IDEAS home Printed from https://ideas.repec.org/p/fce/doctra/1412.html
   My bibliography  Save this paper

Novelty,Hysteresis,and Growth

Author

Listed:
  • Mario Amendola

    (Università degli studi di Roma la Sapienza)

  • Jean Luc Gaffard

    (OFCE sciences-po, Skema Busioness School, Univercity of Nice Sophie Antipolis)

Abstract

Novelty and hysteresis are the main engines of economic evolution. However, they are also at the origin of co-ordination issues, as the consequences of any innovative choice can never be fully expected. Thus, there is no sense in analysing economic change as an intertemporal equilibrium with rational expectations. Not only growth and fluctuations cannot be dissociated, but there is no long-term trend that would be independent from what happens in the short- term. The explicit consideration of essential evolutionary phenomena like novelty and hysteresis help a clearer understanding of some important episodes of contemporaneous economic history. The periods considered are characterized by crises and structural changes, and it is exactly when important disturbances affect the functioning of the economies that the relevant features of their behaviour come to the surface and hence the right interpretations of the phenomena taking place, with the adequate policy implications, can be formulated

Suggested Citation

  • Mario Amendola & Jean Luc Gaffard, 2014. "Novelty,Hysteresis,and Growth," Documents de Travail de l'OFCE 2014-12, Observatoire Francais des Conjonctures Economiques (OFCE).
  • Handle: RePEc:fce:doctra:1412
    as

    Download full text from publisher

    File URL: http://www.ofce.sciences-po.fr/pdf/dtravail/WP2014-12.pdf
    Download Restriction: no

    Other versions of this item:

    References listed on IDEAS

    as
    1. Mario Amendola & Jean Luc Gaffard & Fabricio Patriarca, 2013. "Inequality,debt and taxation:the perverse relation between the productive and the non-productive assets of the economy," Documents de Travail de l'OFCE 2013-21, Observatoire Francais des Conjonctures Economiques (OFCE).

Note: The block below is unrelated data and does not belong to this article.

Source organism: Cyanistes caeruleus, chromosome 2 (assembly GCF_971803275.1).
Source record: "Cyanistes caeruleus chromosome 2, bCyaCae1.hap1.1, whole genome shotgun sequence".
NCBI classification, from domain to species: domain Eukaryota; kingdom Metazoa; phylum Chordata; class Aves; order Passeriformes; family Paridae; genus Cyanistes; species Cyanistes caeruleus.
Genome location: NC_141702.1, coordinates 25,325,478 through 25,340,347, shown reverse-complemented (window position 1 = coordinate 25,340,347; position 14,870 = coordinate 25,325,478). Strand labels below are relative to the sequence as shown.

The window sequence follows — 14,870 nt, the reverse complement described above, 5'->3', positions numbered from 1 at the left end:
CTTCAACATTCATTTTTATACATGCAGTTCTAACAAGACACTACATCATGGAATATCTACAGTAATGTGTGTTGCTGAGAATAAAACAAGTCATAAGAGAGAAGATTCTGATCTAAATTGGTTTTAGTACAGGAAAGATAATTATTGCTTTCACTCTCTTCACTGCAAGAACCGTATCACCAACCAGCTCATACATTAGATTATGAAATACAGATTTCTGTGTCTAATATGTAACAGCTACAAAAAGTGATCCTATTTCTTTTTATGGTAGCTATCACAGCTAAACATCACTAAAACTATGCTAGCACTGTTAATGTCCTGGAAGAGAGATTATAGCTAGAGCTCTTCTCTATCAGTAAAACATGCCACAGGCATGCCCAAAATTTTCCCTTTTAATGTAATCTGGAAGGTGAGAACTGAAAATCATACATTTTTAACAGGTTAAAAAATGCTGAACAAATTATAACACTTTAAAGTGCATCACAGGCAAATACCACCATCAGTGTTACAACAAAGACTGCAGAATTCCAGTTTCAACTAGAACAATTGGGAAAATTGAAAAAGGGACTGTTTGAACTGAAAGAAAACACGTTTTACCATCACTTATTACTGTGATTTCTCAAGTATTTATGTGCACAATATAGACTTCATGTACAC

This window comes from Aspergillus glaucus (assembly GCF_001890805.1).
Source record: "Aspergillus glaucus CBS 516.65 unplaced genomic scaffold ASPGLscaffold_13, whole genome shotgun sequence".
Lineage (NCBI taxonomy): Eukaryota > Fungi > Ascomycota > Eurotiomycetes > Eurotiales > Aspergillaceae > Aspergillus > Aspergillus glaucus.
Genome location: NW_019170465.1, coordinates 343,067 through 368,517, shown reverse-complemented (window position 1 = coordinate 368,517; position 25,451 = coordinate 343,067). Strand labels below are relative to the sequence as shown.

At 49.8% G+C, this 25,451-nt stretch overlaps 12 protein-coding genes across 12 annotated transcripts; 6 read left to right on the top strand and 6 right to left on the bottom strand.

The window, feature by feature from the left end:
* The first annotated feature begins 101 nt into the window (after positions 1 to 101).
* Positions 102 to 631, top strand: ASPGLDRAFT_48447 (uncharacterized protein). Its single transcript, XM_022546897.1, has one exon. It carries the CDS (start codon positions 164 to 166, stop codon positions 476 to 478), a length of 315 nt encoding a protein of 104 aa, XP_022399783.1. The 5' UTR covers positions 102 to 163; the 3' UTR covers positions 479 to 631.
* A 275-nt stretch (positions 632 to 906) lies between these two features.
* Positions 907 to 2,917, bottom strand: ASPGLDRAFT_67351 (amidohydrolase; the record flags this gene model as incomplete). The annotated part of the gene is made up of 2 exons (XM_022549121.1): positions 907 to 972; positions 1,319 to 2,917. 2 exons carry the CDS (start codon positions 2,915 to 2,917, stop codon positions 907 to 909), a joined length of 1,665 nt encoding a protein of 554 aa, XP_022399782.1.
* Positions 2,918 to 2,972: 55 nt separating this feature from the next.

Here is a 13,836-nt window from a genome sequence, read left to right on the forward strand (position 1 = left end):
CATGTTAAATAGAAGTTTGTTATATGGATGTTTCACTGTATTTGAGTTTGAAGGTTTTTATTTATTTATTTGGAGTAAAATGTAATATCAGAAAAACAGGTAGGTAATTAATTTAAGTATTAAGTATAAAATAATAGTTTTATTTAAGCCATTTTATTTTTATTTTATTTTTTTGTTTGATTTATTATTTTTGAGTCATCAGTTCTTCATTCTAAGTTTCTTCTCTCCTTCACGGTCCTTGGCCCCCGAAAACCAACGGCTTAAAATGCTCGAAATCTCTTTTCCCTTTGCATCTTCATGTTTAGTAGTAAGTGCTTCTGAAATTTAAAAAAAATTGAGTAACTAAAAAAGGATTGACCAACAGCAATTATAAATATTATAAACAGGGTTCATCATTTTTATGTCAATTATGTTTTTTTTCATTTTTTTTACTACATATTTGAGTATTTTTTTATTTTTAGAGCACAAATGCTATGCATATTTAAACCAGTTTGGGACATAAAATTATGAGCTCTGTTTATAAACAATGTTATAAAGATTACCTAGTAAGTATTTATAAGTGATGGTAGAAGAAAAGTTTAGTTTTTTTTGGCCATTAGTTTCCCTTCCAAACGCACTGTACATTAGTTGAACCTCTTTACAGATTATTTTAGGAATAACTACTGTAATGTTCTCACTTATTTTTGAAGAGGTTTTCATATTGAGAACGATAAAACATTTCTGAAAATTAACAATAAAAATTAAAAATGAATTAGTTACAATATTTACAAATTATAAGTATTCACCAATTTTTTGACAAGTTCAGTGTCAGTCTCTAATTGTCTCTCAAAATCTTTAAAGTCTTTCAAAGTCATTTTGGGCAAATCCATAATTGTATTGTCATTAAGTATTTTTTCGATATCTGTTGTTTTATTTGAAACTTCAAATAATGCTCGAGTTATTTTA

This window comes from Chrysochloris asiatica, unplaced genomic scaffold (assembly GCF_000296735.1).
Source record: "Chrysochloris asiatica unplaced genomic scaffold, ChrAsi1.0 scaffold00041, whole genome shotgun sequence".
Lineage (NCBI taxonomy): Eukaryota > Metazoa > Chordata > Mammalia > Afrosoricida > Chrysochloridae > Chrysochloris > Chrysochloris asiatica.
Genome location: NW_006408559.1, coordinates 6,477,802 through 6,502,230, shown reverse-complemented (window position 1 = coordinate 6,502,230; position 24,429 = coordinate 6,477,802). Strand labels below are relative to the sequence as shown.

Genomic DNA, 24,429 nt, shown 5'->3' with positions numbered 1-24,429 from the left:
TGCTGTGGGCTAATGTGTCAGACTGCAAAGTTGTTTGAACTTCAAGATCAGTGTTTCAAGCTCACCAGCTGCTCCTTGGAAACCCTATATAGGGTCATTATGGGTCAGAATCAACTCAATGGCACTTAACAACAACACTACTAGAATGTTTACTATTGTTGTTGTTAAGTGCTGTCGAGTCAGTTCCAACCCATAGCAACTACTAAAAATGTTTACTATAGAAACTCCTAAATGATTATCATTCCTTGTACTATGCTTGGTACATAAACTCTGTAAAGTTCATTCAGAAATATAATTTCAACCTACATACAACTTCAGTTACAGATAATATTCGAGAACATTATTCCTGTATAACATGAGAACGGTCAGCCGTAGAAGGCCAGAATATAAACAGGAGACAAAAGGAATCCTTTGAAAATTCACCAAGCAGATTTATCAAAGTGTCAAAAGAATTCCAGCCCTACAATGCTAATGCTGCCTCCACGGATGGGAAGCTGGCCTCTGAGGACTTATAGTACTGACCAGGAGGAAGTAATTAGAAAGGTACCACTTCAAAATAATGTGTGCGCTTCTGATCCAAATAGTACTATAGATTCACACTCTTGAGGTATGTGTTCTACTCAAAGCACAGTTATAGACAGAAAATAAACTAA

2. Nicholas Georgescu-Roegen, 1950. "The Theory of Choice and the Constancy of Economic Laws," The Quarterly Journal of Economics, Oxford University Press, vol. 64(1), pages 125-138.
    3. Peter Howitt, 1994. "Adjusting to Technological Change," Canadian Journal of Economics, Canadian Economics Association, vol. 27(4), pages 763-775, November.
    4. Axel Leijonhufvud, 2000. "Macroeconomic Instability and Coordination," Books, Edward Elgar Publishing, number 750, April.
    5. Tobin, James, 1972. "Inflation and Unemployment," American Economic Review, American Economic Association, vol. 62(1), pages 1-18, March.
    Full references (including those not matched with items on IDEAS)

    More about this item

    NEP fields

    This paper has been announced in the following NEP Reports:

    Statistics

    Access and download statistics

    Corrections

    All material on this site has been provided by the respective publishers and authors. You can help correct errors and omissions. When requesting a correction, please mention this item's handle: RePEc:fce:doctra:1412. See general information about how to correct material in RePEc.

    For technical questions regarding this item, or to correct its authors, title, abstract, bibliographic or download information, contact: (Francesco Saraceno). General contact details of provider: http://edirc.repec.org/data/ofcspfr.html .

    If you have authored this item and are not yet registered with RePEc, we encourage you to do it here. This allows to link your profile to this item. It also allows you to accept potential citations to this item that we are uncertain about.

    If CitEc recognized a reference but did not link an item in RePEc to it, you can help with this form .

    If you know of missing items citing this one, you can help us creating those links by adding the relevant references in the same way as above, for each refering item. If you are a registered author of this item, you may also want to check the "citations" tab in your RePEc Author Service profile, as there may be some citations waiting for confirmation.

    Please note that corrections may take a couple of weeks to filter through the various RePEc services.

    IDEAS is a RePEc service hosted by the Research Division of the Federal Reserve Bank of St. Louis . RePEc uses bibliographic data supplied by the respective publishers.